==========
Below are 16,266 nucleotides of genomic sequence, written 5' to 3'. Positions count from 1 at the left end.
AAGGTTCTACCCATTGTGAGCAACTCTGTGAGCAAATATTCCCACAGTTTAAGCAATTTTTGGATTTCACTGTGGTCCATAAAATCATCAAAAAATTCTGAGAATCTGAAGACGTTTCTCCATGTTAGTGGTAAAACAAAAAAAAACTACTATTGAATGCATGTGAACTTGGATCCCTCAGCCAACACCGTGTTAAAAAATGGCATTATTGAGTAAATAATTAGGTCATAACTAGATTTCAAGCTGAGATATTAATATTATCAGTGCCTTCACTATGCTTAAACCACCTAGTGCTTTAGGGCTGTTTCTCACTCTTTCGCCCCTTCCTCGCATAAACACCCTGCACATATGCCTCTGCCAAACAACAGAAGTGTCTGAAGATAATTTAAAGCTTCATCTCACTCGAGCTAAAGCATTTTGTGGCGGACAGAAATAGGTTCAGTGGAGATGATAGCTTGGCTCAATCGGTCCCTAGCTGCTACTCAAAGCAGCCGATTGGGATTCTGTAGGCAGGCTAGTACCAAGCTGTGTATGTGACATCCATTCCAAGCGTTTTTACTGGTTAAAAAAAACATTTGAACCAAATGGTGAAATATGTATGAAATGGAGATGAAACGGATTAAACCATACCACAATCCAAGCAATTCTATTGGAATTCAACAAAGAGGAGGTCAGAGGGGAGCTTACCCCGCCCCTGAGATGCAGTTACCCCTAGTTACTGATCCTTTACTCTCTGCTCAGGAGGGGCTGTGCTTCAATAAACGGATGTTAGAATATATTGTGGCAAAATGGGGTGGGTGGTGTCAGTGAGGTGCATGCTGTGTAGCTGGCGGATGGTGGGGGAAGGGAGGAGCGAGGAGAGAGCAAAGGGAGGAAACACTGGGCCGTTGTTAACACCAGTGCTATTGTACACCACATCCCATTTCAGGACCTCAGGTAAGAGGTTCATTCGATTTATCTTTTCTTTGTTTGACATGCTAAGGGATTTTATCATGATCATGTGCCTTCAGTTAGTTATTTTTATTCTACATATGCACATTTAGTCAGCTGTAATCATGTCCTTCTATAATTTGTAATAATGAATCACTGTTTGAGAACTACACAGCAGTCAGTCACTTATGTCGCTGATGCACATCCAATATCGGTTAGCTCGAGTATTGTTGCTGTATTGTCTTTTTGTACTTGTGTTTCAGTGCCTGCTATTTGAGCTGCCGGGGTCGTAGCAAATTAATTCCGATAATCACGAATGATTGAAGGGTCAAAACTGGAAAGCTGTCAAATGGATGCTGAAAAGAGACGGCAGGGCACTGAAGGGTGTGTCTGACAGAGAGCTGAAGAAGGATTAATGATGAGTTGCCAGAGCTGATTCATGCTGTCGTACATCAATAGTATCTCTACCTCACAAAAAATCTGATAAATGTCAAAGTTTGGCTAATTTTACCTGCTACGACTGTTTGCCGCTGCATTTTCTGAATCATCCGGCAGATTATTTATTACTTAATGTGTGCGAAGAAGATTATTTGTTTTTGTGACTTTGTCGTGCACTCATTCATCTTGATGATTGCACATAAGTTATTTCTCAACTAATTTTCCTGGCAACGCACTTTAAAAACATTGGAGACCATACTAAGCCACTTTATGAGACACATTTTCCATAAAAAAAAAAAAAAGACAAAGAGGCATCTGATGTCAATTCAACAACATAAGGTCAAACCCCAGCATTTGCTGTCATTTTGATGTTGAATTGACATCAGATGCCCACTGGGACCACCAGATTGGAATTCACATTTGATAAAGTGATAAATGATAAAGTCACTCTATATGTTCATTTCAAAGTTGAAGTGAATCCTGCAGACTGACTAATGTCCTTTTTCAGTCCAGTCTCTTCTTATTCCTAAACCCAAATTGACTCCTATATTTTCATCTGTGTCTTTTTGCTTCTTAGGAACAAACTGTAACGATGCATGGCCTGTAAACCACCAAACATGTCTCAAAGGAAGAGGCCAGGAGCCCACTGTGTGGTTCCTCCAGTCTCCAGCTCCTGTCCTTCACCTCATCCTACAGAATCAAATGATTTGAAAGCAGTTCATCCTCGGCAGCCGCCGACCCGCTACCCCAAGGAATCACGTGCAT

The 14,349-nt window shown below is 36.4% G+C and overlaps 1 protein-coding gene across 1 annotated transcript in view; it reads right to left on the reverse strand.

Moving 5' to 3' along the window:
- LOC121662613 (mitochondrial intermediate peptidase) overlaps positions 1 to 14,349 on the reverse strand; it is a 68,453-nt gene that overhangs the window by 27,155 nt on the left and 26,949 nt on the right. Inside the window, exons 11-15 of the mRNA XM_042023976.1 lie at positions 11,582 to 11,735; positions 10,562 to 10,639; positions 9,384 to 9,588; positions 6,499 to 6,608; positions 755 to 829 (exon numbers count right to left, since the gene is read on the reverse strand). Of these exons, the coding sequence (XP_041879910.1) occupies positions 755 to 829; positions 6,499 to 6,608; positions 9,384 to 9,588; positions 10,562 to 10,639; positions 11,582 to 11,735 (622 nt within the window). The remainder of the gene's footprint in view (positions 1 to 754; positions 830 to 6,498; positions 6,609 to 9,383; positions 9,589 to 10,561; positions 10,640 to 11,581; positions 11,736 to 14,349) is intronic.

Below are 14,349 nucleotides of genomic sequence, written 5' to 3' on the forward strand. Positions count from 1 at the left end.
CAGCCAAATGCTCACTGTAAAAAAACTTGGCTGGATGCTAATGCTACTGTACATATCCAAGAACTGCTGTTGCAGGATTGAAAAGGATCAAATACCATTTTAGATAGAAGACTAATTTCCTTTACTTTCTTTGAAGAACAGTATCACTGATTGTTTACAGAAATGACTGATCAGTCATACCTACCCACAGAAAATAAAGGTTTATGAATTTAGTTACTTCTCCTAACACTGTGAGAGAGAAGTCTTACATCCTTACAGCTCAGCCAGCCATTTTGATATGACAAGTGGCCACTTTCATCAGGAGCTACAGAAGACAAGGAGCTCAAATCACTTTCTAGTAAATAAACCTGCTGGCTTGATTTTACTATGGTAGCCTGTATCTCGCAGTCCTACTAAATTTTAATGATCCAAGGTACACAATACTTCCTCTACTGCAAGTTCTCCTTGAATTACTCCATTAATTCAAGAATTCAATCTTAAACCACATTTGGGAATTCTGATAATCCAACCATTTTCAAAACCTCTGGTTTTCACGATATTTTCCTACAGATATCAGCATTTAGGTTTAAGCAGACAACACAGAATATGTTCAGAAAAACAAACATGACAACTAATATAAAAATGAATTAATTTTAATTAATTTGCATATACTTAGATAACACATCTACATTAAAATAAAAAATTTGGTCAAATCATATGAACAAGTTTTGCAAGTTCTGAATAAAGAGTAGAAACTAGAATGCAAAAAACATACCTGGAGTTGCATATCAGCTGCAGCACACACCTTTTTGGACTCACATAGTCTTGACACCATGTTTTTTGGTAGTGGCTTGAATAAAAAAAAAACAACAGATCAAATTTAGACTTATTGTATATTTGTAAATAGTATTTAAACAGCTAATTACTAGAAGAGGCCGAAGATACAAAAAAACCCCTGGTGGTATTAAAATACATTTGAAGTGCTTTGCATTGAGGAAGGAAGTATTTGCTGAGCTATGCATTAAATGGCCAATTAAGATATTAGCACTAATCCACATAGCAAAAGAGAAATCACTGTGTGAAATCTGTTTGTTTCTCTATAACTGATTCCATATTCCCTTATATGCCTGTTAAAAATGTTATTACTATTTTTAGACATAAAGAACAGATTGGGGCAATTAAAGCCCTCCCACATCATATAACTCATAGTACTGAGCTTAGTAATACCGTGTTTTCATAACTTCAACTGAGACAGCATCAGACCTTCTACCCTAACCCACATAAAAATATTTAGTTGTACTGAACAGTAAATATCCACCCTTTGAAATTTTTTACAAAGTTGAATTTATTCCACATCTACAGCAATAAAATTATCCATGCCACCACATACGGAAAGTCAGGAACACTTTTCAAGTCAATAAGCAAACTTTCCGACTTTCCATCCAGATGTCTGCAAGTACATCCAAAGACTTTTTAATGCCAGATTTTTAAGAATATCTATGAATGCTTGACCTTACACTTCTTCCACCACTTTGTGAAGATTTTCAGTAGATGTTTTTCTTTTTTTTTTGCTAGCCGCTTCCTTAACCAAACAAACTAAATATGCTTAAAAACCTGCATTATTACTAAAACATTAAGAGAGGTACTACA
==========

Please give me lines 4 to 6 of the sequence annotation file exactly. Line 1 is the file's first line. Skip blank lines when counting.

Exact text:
Moving 5' to 3' along the window:
- LOC121662613 (mitochondrial intermediate peptidase) overlaps positions 1 to 14,349 on the reverse strand; it is a 68,453-nt gene that overhangs the window by 27,155 nt on the left and 26,949 nt on the right. Inside the window, exons 11-15 of the mRNA XM_042023976.1 lie at positions 11,582 to 11,735; positions 10,562 to 10,639; positions 9,384 to 9,588; positions 6,499 to 6,608; positions 755 to 829 (exon numbers count right to left, since the gene is read on the reverse strand). Of these exons, the coding sequence (XP_041879910.1) occupies positions 755 to 829; positions 6,499 to 6,608; positions 9,384 to 9,588; positions 10,562 to 10,639; positions 11,582 to 11,735 (622 nt within the window). The remainder of the gene's footprint in view (positions 1 to 754; positions 830 to 6,498; positions 6,609 to 9,383; positions 9,589 to 10,561; positions 10,640 to 11,581; positions 11,736 to 14,349) is intronic.

Below are 14,349 nucleotides of genomic sequence, written 5' to 3' on the forward strand. Positions count from 1 at the left end.